A river ferryboat pulls into the pier in Sibu, Sarawak.
I just spent 16 days biking and traveling through Malaysian Borneo, in the states of Sabah and Sarawak.
Niah Cave National Park, near Batu Niah, Sarawak.
I was totally excited to go deep into Sarawak, since my whole life I've wanted to go to Borneo. We had originally planned to go all the way from Kota Kinabalu in Sabah to Kuching in Sarawak, 1300 kms, by bicycle, but as fate would have it, we lost a few days when we blew all our spare tubes just as the shops closed for Chinese New Year.
Michael Cannon rides the highway.
My friend Michael brought his recumbent. Everywhere we went people stopped to talk to him about his bicycle. It was a fabulous ice breaker. However, it was difficult to travel with, heavy and bulky.
Vendors, Filipino night market, Kota Kinabalu.
One thing that struck both of us, as Michael pithily put it, as you went deeper in to Sarawak it became more Chinese. In Miri, in northern Sarawak near the border with Brunei, there were still plenty of Malay-style and Islamic eateries. By the time we'd gone 400 kms further south to Sibu, a large river port, these restaurants had become harder to find. Moreover, in Sibu, lots of the places serving Islamic food closed by noon.
Logging operations upriver from Sibu.
The extent of Chinese ownership of businesses was astounding. I got smiles and friendly interactions from all the local Chinese whenever I spoke to them in Mandarin, and could have gotten around on Mandarin exclusively if I'd felt like it. Yet, most of these businesses were shops; I saw few factories. It appears that fundamentally Sarawak's relationship with the outside world is still colonial: resources (logs, oil, and palm oil) go out, and manufactured goods come in. The Chinese community with its control of business actually mediates that colonial relationship with the outside world, which adds tension to the already fraught relations between Sarawak's ethnic groups.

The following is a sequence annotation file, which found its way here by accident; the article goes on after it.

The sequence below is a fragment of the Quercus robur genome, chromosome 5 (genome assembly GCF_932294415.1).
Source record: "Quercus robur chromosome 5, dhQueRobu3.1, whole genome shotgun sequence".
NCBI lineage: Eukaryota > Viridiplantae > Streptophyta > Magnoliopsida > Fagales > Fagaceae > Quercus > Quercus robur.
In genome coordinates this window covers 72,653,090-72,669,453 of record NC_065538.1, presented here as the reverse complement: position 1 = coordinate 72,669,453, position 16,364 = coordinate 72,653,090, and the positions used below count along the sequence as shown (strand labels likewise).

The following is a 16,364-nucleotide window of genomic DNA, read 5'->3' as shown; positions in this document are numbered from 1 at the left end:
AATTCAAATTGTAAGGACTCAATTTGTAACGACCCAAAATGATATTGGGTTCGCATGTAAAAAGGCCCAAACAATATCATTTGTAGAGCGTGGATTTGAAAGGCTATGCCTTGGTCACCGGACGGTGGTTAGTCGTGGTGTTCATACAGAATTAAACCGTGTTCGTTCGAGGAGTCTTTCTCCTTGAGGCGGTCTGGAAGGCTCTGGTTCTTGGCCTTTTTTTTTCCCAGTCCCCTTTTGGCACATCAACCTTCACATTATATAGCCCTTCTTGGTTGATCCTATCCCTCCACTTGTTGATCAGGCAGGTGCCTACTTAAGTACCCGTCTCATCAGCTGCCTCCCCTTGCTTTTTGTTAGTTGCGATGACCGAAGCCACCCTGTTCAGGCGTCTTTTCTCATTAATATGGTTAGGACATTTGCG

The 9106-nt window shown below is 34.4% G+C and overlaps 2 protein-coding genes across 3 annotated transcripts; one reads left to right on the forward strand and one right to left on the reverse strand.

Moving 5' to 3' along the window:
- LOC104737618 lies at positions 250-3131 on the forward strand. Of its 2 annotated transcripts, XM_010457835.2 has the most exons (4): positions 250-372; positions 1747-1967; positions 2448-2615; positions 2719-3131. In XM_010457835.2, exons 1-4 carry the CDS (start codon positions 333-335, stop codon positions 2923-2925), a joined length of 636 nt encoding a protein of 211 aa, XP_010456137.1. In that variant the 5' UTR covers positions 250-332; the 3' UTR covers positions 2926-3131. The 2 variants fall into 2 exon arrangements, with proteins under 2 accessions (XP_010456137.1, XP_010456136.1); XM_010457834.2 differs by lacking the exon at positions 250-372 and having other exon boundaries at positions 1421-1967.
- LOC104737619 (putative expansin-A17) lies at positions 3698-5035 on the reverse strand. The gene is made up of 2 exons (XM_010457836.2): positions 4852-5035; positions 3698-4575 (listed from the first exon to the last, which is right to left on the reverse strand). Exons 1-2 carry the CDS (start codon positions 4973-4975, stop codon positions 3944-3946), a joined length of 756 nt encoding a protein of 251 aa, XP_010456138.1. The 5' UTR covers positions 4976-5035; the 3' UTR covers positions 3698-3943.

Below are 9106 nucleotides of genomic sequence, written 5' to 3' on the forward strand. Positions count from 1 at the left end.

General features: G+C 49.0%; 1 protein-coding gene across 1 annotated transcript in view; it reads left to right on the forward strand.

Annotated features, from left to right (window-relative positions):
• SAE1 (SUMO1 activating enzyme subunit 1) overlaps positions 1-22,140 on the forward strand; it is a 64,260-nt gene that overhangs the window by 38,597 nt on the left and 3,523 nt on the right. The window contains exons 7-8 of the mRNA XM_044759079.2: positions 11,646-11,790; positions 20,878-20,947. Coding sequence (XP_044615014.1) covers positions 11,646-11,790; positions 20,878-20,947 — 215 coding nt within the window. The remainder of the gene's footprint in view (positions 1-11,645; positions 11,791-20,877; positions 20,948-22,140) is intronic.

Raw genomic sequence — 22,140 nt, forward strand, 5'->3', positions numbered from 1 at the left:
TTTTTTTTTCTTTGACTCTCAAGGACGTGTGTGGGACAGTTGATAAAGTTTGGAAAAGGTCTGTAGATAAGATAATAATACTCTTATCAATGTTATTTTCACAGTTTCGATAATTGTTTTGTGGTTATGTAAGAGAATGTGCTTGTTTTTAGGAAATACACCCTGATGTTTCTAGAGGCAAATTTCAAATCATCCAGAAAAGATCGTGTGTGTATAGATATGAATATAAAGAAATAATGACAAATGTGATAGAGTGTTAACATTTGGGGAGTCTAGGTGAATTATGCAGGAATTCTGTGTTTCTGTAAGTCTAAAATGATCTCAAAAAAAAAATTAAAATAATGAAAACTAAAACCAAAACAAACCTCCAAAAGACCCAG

Bintulu town, Sarawak.
Superficially Taiwan and Sarawak share some similarities -- an incoming Han settler population, extensive undeveloped aboriginal areas, extensive logging, a long history of colonialism, long-term involvement in global export markets, and so forth. So why is Taiwan a major manufacturing center and Sarawak still a colonial economy?
Night market, Sibu
Another thing that struck me: I was asked several times by locals whether there would be war over the South China Sea and over the Senkakus. This is not a discussion that locals in Taiwan ever initiate with me.
Playing by the waterfront, Kota Kinabalu
While we viewed Sarawak with mixed feelings, Sabah we both liked very much. It was cleaner and much less crowded than Sarawak. The roads were in decent condition and it was a pleasure to interact with everyone. It was also cheaper than Sarawak and easier to get to interesting places. In Sarawak there are over 200 kms between major towns, with few places to stop in between. In Sabah distances are not so great. The roads were flatter too; in Sarawak the main highway is one long roller coastal, up a short incline and then down one. Brutal.
Buffet, rest stop outside Batu Niah, Sarawak.
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